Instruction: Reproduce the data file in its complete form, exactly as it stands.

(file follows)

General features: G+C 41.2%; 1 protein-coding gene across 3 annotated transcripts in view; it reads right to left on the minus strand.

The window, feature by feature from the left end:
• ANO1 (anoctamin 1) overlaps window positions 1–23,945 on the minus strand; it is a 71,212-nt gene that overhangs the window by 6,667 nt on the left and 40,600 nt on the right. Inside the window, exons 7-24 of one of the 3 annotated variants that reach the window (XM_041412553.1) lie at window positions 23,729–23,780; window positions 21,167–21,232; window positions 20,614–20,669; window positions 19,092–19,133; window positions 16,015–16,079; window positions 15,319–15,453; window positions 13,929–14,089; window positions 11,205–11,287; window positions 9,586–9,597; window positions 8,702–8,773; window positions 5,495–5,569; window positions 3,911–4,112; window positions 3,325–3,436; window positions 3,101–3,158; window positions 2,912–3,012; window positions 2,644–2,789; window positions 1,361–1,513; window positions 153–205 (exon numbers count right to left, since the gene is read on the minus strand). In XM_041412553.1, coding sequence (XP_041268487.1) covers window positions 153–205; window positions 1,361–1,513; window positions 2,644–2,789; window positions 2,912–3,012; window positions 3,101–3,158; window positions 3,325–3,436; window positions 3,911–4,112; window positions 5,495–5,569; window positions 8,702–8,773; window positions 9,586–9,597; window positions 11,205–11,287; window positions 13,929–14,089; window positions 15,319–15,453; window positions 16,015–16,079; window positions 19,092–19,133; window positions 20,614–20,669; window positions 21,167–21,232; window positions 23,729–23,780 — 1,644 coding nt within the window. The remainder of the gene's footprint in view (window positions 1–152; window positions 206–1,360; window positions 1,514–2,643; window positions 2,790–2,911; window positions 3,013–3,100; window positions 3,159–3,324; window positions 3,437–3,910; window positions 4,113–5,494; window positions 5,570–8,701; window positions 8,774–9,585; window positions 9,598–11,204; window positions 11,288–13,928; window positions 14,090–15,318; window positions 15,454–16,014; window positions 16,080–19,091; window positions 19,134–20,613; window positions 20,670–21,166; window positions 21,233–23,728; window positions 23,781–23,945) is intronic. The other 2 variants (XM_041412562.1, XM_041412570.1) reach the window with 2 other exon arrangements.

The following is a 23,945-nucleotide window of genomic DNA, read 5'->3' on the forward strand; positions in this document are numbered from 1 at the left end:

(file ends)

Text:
General features: G+C 41.2%; 1 protein-coding gene across 3 annotated transcripts in view; it reads right to left on the minus strand.

The window, feature by feature from the left end:
• ANO1 (anoctamin 1) overlaps window positions 1–23,945 on the minus strand; it is a 71,212-nt gene that overhangs the window by 6,667 nt on the left and 40,600 nt on the right. Inside the window, exons 7-24 of one of the 3 annotated variants that reach the window (XM_041412553.1) lie at window positions 23,729–23,780; window positions 21,167–21,232; window positions 20,614–20,669; window positions 19,092–19,133; window positions 16,015–16,079; window positions 15,319–15,453; window positions 13,929–14,089; window positions 11,205–11,287; window positions 9,586–9,597; window positions 8,702–8,773; window positions 5,495–5,569; window positions 3,911–4,112; window positions 3,325–3,436; window positions 3,101–3,158; window positions 2,912–3,012; window positions 2,644–2,789; window positions 1,361–1,513; window positions 153–205 (exon numbers count right to left, since the gene is read on the minus strand). In XM_041412553.1, coding sequence (XP_041268487.1) covers window positions 153–205; window positions 1,361–1,513; window positions 2,644–2,789; window positions 2,912–3,012; window positions 3,101–3,158; window positions 3,325–3,436; window positions 3,911–4,112; window positions 5,495–5,569; window positions 8,702–8,773; window positions 9,586–9,597; window positions 11,205–11,287; window positions 13,929–14,089; window positions 15,319–15,453; window positions 16,015–16,079; window positions 19,092–19,133; window positions 20,614–20,669; window positions 21,167–21,232; window positions 23,729–23,780 — 1,644 coding nt within the window. The remainder of the gene's footprint in view (window positions 1–152; window positions 206–1,360; window positions 1,514–2,643; window positions 2,790–2,911; window positions 3,013–3,100; window positions 3,159–3,324; window positions 3,437–3,910; window positions 4,113–5,494; window positions 5,570–8,701; window positions 8,774–9,585; window positions 9,598–11,204; window positions 11,288–13,928; window positions 14,090–15,318; window positions 15,454–16,014; window positions 16,080–19,091; window positions 19,134–20,613; window positions 20,670–21,166; window positions 21,233–23,728; window positions 23,781–23,945) is intronic. The other 2 variants (XM_041412562.1, XM_041412570.1) reach the window with 2 other exon arrangements.

The following is a 23,945-nucleotide window of genomic DNA, read 5'->3' on the forward strand; positions in this document are numbered from 1 at the left end: